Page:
‘Some women who self-injured were hospitalised every time they cut themselves, which could be hundreds of times over their lifetime. They essentially lived in hospitals,’ said Wendy Lader, the clinical director of a US self-abuse programme and one of the first psychologists to treat self-injury. ‘People thought I was crazy when I said that many of these people could be treated as outpatients because they weren’t necessarily suicidal.’
‘These were amazing, bright, intelligent young people that had so much promise, only they were consumed by thoughts of hurting themselves’
Lader first began to study and treat self-injury in the early 1980s after her colleague Karen Conterio began seeing evidence of more and more women self-harming in her outpatient substance-abuse practice. None of these women showed signs of psychosis or personality disorders, nor were they cutting or burning themselves with any intent of suicide. Conterio thought she was seeing just the tip of the iceberg, and so she placed an ad in the Chicago Tribune in 1984 asking to hear from those who regularly hurt themselves without intending to commit suicide. Mail poured in, and people suddenly began talking about self-injury. Its emergence as a pop-culture phenomenon led to an appearance on the Phil Donahue TV show in 1985 with several women who self-harmed.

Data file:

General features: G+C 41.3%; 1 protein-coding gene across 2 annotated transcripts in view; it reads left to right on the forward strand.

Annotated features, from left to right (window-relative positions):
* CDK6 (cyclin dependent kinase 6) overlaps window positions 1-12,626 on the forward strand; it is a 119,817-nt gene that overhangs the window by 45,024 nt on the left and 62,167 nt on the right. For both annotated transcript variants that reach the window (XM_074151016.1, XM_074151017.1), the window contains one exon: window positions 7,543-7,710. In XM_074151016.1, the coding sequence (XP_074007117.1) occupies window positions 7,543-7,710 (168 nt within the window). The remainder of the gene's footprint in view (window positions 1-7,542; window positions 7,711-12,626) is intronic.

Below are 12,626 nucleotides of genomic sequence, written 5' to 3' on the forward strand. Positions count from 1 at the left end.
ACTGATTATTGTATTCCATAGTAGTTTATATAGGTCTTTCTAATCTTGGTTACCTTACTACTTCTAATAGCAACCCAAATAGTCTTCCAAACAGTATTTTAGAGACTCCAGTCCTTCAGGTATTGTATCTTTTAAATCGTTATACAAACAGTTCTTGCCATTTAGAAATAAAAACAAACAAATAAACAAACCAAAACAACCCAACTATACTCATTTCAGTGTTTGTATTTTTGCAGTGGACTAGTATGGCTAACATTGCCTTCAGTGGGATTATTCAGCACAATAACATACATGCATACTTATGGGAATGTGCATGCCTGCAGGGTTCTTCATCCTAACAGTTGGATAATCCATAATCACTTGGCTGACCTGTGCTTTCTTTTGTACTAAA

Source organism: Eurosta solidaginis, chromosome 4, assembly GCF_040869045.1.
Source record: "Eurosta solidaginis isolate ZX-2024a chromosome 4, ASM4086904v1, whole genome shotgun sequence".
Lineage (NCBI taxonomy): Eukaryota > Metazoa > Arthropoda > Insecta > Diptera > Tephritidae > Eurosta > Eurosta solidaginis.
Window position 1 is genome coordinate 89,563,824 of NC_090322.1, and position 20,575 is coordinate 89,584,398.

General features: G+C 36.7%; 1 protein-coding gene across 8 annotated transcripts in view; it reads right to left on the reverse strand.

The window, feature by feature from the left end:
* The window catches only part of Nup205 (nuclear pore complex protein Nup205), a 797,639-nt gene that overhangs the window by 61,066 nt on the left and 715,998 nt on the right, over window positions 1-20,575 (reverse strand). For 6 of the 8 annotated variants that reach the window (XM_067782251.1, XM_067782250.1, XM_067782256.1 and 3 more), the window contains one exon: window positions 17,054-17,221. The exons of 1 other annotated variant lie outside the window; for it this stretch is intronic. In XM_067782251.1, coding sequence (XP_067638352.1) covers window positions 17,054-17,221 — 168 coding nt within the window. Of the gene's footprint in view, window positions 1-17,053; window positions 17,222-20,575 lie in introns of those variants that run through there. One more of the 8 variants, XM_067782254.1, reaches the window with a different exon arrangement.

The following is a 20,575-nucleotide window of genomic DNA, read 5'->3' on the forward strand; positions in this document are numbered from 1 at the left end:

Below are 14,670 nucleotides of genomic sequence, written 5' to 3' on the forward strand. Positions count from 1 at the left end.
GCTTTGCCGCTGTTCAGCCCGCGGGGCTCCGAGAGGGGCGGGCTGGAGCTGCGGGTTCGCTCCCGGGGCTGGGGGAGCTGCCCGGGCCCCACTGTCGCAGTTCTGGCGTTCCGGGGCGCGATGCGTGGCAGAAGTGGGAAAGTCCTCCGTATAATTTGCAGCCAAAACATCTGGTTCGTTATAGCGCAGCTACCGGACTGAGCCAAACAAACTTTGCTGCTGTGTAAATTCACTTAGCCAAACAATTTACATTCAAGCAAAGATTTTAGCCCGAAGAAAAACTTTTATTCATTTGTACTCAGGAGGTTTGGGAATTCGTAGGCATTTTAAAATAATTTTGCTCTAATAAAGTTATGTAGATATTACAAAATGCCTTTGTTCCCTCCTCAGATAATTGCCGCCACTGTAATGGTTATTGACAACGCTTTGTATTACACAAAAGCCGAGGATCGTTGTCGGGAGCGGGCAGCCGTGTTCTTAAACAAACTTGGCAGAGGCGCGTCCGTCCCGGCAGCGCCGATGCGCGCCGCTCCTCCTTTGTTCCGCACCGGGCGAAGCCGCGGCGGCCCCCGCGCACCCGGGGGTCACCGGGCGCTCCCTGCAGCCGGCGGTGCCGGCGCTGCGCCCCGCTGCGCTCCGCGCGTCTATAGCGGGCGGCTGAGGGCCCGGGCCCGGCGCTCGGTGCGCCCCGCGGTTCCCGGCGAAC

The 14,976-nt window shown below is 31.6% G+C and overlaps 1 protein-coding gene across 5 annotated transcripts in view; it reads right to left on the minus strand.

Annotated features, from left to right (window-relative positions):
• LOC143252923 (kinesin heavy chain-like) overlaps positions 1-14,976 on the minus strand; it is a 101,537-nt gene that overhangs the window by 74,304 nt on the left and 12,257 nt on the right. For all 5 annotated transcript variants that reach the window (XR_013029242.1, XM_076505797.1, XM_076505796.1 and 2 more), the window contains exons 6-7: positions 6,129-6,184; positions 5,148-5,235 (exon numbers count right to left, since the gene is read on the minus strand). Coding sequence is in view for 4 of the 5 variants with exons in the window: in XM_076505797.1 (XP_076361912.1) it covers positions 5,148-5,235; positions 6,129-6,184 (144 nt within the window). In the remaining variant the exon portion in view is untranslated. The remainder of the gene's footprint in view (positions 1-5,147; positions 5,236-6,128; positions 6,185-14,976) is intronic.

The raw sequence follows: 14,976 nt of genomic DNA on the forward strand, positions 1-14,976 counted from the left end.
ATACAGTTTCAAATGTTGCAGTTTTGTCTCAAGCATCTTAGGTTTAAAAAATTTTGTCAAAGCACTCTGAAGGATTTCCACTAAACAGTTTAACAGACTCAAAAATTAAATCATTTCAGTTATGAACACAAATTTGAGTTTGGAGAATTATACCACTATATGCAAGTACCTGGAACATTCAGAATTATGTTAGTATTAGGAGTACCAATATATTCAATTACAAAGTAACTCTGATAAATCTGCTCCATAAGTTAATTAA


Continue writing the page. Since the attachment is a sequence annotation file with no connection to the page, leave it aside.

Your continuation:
In 1986, Lader and Conterio founded what would become SAFE (Self-Abuse Finally Ends) Alternatives, the world’s first residential facility specifically to treat women who self-injured, now located outside St Louis. Psychologists generally believed that Lader and Conterio were seeing a rare subset of the population, and that the psyches of these women were as hopelessly scarred as their bodies. Lader wasn’t convinced. ‘These were amazing, bright, intelligent young people that had so much promise, only they were consumed by thoughts of hurting themselves,’ Lader told me.
Though others doubted it, Lader also believed that self-harm was far more common than anyone realised. Proof finally arrived in 2002 from Nancy Heath, a psychologist at McGill University in Canada, and her PhD student Shana Ross. At her placement in a local high school, Ross was regularly talking to teens who expressed concern about their own or a friend’s self-injury. When she discussed making this the focus of her dissertation, Heath tried to talk her out of it.
‘I told her she would never find enough people who self-harmed to get the data for a thesis,’ Heath told me. ‘I finally agreed to let her try.’